Think of "mount" as grafting a shrub onto a tree. I use Kubuntu, and
    SystemSettings=>Advanced=>Disk/Filesystems provides a GUI to do the
    mount. Ubuntu would be *similar*. The GUI would write to /etc/fstab, or
    you could hand-edit that file.

    I hope that helps.

  6. Re: Ubuntu and NAS drives

    MJP wrote:
    > I am a relative newcomer to Ubuntu and need assistance with "mapping" NAS
    > drives. I have a box running Naslite connected directly to my router with a
    > static IP address. In windows I would map the network drive using
    > \\192.168.1.50\disk-1 for example'
    >
    > I can view the contents of the drives in a browser window in Ubuntu by
    > entering the IP address of the box and also open individual files
    >
    > What I want to do is make these drives available in Ubuntu.on a permanent
    > basis.
    >
    > Any help much appreciated.


    If Wind*ws can see it, it most likely provides an SMB interface.
    Try "smbclient -L 192.168.1.50" and hit Return when asked for a
    password. According to serverelements' web site, naslite-2 also provides
    an nfs interface, so you could try "mount -t nfs /192.168.1.50/disk-1
    /somemountpoint".

    Josef
    --
    These are my personal views and not those of Fujitsu Siemens Computers!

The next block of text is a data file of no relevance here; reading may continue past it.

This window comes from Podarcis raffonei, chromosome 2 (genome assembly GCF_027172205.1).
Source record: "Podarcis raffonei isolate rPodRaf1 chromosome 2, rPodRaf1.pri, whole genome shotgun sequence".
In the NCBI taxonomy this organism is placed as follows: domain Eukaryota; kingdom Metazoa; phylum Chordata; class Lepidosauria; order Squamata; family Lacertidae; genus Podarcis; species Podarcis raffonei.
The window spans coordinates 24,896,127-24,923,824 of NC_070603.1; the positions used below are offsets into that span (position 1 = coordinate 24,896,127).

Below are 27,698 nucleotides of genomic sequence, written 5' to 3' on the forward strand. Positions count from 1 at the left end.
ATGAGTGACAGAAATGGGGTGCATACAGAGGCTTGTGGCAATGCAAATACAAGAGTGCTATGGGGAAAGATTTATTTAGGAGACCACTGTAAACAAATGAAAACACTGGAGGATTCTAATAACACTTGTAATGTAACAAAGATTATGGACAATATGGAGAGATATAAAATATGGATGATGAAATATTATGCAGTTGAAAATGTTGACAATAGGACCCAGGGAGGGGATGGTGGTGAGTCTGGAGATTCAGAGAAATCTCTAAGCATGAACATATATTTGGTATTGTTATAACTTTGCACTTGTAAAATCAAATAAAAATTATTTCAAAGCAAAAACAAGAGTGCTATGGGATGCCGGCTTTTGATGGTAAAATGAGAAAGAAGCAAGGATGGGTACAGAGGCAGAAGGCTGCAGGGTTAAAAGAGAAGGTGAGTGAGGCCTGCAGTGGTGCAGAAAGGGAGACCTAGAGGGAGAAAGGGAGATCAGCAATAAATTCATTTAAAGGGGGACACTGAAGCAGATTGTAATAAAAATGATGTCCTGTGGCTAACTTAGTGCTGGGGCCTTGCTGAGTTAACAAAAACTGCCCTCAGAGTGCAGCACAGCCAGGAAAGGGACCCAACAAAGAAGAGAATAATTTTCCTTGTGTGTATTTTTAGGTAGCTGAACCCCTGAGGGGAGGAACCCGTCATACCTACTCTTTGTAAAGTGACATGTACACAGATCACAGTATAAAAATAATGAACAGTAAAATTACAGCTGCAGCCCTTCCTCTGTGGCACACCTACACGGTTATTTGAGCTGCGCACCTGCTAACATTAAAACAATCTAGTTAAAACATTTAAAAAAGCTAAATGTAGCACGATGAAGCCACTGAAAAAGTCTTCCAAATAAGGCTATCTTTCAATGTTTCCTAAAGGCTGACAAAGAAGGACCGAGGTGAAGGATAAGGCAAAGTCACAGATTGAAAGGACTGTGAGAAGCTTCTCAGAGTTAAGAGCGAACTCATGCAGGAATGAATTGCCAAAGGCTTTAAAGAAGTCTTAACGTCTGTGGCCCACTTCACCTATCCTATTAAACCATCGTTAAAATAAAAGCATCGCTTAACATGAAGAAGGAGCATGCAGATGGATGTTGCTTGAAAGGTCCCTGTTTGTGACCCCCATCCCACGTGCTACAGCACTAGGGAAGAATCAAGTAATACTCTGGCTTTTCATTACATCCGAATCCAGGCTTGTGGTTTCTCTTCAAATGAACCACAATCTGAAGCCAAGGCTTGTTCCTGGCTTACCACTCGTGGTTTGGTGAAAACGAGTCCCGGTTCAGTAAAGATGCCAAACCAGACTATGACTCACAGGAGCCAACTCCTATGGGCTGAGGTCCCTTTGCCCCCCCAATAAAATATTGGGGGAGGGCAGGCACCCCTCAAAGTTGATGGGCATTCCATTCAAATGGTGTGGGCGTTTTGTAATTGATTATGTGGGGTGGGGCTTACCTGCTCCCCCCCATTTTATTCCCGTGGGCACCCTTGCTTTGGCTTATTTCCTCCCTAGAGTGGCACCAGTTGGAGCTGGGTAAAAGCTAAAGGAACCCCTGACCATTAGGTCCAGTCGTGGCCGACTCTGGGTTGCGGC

Josef Möllers (Pinguinpfleger bei FSC)
    If failure had no penalty success would not be a prize (T. Pratchett)
    Company Details: http://www.fujitsu-siemens.com/imprint.html

  7. Re: Ubuntu and NAS drives

    On 2008-10-21, MJP wrote:
    > I am a relative newcomer to Ubuntu and need assistance with "mapping" NAS
    > drives. I have a box running Naslite connected directly to my router with a
    > static IP address. In windows I would map the network drive using
    > \\192.168.1.50\disk-1 for example'
    >
    > I can view the contents of the drives in a browser window in Ubuntu by
    > entering the IP address of the box and also open individual files
    >
    > What I want to do is make these drives available in Ubuntu.on a permanent
    > basis.


    In /etc/fstab (edit as root using 'sudo nano fstab')

    //192.168.1.50/disk-1 /mnt/nasdrive cifs
    auto,_netdev,rw,credentials=/etc/credentials,uid=1000,gid=1000 0 0

    (That should all be on a single line in fstab, and you should create a
    directory /mnt/nasdrive.)

    Once that's there, you can test it with sudo mount /mnt/nasdrive and
    see if you get any errors, or have any issues browsing to it...

    --
    Joe - Linux User #449481/Ubuntu User #19733
    joe at hits - buffalo dot com
    "Hate is baggage, life is too short to go around pissed off all the
    time..." - Danny, American History X